5. IF!!! We all put a public notice in the paper, advising the whole community, that we {An individual} will not be responsible for any debts incurred in our names without our prior written consent, will that stop the Councils or in this case the HBRCI company, from dumping any debts on us as individuals?? I/we are very concerned, that just like the Kaipara council did to it’s rate payers, and levied them for many thousands of Dollars.
    So many ratepayers are completely is the dark over this whole scenario, this whole fiasco over this Dam has been horrific, and so many in the community are completely unaware it is mind boggling.

  6. Mad as hell that the HBRIC and HBRC have been allowed to elevate themselves to such profit-driven anti-democratic heights. We the ratepayers have no say in the of the decisions being made by a handful of people who have lost their commitment to working for those who actually fund their employment. So easy to spend our money – and tell us lies. We know this bloody dam should be funded by those who will benefit.

  7. The Local Government Act prevents Councils from making by laws contrary to the Bill of Rights Act which states that

    Everyone has the right to freedom of expression, including the freedom to seek, receive, and impart information and opinions of any kind in any form.

    Does the proposed agreement by HBRC contravene the Local Government Act since it is intended to restrict the freedom of expression of those who enter into the agreement?

    What legal advice has HBRC received on this matter?

  8. I have often wondered at the legalities of this whole exercise too, John. I think this has to be challenged. Also, I wonder about the environmental implications. Is it okay to consider building this dam, and not first explore other options, and to have fully looked at the ramifications of storing water, to provide water for the dairy industry, (I’m pretty sure they will be the main beneficiaries), without looking at cleaning up our waterways which sound like they are in a lot of trouble. I truly believe, as well, that we should be decreasing our bovine numbers, not increasing them. Don’t get me wrong, I love cows, but, there must be some halts placed on too much. We only have finite resources and must use them wisely.
    So, I would like this question answered also, “What legal advice has HBRC received on this matter?”

  9. The whole section is rubbish. Any competent lawyer would blow it apart. However, note the bit about failure to agree on a FEMP. That allows both parties to walk away without penalty. In other words, the list of signatories acquired to meet the condition precedent could decrease to below the “break-even” point before the dam is completed.

  10. FEMP = Farm Environmental Management Plan ( I had to look it up)

    Presumably WUA contract is with HBRIC not HBRC. Therefore provisions of Local Govt Act re Bill of Rights Act would not apply.
    HBRC and HBRIC seem to have deep pockets.
    Or should that read a deep pocket.

    It would be interesting to read comment from ‘any competent lawyer’……….please.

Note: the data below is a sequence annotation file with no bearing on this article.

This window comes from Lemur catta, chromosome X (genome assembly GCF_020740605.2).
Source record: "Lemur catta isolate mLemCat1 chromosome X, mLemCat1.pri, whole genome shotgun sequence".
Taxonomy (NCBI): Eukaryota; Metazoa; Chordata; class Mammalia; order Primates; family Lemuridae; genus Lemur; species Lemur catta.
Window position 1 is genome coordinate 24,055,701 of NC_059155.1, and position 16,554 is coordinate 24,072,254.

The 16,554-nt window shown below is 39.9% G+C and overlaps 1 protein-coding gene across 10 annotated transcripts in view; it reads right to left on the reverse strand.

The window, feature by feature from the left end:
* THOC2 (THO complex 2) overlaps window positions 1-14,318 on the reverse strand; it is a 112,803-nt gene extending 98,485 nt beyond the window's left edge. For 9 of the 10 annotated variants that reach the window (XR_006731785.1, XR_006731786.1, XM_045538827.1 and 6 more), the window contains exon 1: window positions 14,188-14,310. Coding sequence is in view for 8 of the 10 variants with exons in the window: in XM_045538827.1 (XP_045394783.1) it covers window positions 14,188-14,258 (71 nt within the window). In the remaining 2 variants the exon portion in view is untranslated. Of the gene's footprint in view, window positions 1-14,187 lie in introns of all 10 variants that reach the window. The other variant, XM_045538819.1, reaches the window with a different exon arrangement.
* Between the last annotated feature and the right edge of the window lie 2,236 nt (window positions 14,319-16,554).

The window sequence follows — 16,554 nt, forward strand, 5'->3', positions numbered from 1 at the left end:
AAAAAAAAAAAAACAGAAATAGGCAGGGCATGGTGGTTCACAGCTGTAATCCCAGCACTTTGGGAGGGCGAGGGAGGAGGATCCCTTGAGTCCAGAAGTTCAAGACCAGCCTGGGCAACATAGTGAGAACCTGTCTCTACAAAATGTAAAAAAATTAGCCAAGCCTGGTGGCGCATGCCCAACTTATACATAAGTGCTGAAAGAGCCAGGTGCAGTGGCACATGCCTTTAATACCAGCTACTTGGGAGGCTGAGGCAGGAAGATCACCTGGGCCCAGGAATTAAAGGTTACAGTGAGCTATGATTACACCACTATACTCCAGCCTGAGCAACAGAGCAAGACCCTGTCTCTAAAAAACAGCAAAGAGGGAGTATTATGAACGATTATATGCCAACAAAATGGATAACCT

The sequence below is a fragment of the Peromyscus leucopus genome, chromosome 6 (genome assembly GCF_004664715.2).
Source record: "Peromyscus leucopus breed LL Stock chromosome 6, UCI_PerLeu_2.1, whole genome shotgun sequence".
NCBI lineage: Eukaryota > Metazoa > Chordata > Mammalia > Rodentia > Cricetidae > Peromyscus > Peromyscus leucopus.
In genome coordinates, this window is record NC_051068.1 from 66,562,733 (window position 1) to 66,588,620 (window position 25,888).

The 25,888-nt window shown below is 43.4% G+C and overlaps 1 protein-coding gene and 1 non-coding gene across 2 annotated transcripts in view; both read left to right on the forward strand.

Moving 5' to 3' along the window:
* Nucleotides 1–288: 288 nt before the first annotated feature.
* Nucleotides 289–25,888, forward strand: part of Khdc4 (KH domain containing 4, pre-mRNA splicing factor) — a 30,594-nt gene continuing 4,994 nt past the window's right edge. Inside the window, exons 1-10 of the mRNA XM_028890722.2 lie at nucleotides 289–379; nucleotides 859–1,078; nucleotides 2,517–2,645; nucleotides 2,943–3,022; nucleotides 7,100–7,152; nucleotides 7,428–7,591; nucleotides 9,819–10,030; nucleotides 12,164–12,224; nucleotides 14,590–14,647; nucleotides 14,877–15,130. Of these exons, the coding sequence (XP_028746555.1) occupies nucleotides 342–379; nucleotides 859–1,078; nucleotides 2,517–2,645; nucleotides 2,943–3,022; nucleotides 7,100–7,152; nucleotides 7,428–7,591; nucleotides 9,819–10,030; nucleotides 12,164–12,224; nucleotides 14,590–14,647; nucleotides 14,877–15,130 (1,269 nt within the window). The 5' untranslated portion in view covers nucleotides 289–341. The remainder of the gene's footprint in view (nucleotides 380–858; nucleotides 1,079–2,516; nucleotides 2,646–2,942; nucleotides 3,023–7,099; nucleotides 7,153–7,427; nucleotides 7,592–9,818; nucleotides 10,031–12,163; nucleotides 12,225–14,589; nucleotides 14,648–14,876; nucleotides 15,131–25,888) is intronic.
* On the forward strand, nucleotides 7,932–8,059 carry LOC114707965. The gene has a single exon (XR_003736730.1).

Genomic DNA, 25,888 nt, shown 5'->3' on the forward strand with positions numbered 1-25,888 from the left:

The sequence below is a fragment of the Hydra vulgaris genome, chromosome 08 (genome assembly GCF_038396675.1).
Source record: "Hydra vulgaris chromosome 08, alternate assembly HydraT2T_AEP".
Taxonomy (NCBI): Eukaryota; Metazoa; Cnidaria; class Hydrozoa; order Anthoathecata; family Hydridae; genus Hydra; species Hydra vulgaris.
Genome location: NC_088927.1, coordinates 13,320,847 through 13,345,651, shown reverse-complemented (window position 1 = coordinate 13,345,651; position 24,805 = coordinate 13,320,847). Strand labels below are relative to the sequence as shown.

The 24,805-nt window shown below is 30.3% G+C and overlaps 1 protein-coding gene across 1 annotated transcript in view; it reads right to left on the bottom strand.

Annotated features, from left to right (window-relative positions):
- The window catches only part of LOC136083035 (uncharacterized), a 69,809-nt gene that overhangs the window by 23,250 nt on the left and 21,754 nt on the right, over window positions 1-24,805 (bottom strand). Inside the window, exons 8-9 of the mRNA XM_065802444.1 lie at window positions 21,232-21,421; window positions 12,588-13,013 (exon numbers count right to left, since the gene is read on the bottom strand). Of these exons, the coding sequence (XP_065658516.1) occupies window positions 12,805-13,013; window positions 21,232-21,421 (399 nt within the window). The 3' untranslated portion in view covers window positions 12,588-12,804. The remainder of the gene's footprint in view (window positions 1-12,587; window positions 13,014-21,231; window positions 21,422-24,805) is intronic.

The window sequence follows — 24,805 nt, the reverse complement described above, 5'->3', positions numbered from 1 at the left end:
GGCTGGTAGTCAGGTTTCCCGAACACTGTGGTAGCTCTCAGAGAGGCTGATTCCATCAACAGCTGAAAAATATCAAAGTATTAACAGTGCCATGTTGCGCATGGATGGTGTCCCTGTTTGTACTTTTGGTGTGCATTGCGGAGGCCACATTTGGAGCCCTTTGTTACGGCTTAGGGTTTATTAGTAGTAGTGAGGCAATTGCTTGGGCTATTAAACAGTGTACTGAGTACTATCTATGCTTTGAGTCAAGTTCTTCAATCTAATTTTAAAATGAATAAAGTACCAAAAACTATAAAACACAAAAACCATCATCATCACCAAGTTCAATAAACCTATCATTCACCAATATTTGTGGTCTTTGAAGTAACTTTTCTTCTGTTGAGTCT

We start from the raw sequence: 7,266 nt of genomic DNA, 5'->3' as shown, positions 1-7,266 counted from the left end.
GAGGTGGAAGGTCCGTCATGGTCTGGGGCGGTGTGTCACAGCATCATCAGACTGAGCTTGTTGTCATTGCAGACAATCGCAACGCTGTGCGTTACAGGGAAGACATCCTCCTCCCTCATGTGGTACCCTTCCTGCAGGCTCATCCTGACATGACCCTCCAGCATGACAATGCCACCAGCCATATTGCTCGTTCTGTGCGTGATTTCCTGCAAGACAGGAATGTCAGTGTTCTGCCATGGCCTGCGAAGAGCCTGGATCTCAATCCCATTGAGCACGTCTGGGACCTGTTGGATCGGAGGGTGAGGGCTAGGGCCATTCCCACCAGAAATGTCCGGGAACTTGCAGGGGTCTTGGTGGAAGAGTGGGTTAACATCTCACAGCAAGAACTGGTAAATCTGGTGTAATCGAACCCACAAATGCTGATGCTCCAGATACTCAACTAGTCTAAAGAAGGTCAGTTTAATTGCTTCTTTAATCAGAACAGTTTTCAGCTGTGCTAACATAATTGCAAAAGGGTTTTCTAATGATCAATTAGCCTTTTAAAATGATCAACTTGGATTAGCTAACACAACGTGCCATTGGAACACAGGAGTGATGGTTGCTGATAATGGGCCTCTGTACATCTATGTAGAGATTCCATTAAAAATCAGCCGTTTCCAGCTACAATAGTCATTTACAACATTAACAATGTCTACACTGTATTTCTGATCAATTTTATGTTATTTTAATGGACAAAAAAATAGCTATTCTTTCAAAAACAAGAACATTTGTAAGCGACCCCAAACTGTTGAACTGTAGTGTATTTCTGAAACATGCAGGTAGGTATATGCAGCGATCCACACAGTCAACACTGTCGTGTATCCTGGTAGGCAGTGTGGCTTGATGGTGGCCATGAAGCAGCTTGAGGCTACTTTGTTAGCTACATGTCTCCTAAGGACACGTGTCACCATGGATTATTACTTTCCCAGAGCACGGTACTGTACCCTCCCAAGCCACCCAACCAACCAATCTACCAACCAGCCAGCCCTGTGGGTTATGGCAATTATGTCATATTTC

Don’t forget, by the way, your rates are due by by 29th Jan.

  11. The Water User Agreement was discussed by the Council and its legal advisors on 17.12.2014. There is no mention in that discussion of the so-called “gagging clauses”. May we take it from that, Tom, that those clauses were not in the document that was put before the Regional Council and its legal advisors? If so, when were they inserted into the WUA and was the Regional Council ever made aware that they had been inserted? This is important.

  12. Ian,
    Unfortunately, when we finally squeezed the WUA out of HBRIC, our attention was focused elsewhere — the water pricing regime, the linkage to mitigating environmental impact, and the presence of any ‘out clauses’ for farmers that might undermine the durability of the WUAs once signed.
    So, frankly and regrettably, we overlooked Section 20 — ‘No Objection’ — at the time … but don’t intend to let the matter die now.
    Tom

  13. The fact that not one Regional Councillor raised any objection to section 20 was disgraceful. How common is that sort of bullying in commercial contracts? It reeks of North Korean-style management and should have no place in NZ Local Government, which is funded by ratepayers. What can we now expect from the Regional Council, instructions on what sort of house we can live in? what types of vehicle we are allowed to drive? no more “public consultation”, just dictates? The whole Council needs to be cleaned out and so do the Directors and Management of HBRIC.

  14. I note the comment about the agreement being with HBRIC not Hawkes Bay Regional Council and the Local Government Act not being applicable.

    I would have thought that the intention of the Local Government Act was that it be applicable to all activities of local governments including their wholly owned companies.

    Even if the Act formally does not require HBRIC to comply I think that for The Regional Council to act in good faith it should explicitly require HBRIC to act in accordance with the requirements of the local Government Act since it is wholly owned by Hawkes Bay Regional Council and indirectly by Hawkes Bay Ratepayers and Ratepayers expect all activities of Hawkes Bay Regional Council and its companies to be carried out in compliance with the Act